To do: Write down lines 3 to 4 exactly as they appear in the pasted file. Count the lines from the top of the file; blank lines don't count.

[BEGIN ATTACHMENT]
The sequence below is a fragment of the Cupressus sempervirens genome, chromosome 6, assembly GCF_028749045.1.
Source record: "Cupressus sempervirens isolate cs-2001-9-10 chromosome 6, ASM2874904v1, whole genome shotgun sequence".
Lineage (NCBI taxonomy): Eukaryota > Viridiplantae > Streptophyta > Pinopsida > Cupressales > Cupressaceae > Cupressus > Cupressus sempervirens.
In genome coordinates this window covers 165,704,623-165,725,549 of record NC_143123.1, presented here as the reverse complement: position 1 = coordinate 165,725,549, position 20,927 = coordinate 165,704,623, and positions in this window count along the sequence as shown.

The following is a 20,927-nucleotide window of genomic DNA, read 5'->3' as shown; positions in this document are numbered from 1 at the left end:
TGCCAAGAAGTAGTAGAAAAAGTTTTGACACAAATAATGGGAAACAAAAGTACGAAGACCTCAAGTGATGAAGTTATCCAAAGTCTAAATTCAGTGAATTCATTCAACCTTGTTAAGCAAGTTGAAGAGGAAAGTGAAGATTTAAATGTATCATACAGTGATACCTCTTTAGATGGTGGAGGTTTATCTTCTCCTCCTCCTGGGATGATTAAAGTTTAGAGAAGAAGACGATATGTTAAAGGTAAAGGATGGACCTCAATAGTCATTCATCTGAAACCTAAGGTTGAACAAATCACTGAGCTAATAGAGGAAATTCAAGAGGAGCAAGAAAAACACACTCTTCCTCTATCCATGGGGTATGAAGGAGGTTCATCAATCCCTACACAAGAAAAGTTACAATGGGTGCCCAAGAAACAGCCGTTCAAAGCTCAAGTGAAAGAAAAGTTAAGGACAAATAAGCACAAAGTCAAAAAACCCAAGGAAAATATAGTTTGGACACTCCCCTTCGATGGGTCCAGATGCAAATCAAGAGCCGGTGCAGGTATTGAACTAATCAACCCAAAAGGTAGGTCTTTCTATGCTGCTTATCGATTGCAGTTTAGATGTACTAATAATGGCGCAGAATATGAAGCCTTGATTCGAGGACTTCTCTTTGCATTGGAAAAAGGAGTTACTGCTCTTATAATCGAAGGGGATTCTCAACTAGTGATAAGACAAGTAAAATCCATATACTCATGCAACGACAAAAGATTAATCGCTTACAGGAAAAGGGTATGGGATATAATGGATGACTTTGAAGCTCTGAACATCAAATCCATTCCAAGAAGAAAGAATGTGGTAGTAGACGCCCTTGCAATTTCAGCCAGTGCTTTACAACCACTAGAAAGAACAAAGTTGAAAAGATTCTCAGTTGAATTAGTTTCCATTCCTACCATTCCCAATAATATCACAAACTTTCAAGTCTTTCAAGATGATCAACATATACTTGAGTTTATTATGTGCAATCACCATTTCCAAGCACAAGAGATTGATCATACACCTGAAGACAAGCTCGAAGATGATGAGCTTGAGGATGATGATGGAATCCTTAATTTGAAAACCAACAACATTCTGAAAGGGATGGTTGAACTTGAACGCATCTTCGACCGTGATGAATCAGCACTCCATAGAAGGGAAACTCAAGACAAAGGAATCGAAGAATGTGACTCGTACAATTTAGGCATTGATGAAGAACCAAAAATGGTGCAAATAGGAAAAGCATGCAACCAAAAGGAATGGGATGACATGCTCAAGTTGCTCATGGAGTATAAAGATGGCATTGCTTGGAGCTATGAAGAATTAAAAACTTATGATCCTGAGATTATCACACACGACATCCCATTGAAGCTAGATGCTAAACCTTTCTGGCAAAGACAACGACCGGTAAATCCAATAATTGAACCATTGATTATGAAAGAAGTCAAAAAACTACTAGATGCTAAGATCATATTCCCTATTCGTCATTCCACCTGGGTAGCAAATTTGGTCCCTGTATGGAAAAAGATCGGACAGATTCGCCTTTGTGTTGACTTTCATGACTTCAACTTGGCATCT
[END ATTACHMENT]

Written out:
Lineage (NCBI taxonomy): Eukaryota > Viridiplantae > Streptophyta > Pinopsida > Cupressales > Cupressaceae > Cupressus > Cupressus sempervirens.
In genome coordinates this window covers 165,704,623-165,725,549 of record NC_143123.1, presented here as the reverse complement: position 1 = coordinate 165,725,549, position 20,927 = coordinate 165,704,623, and positions in this window count along the sequence as shown.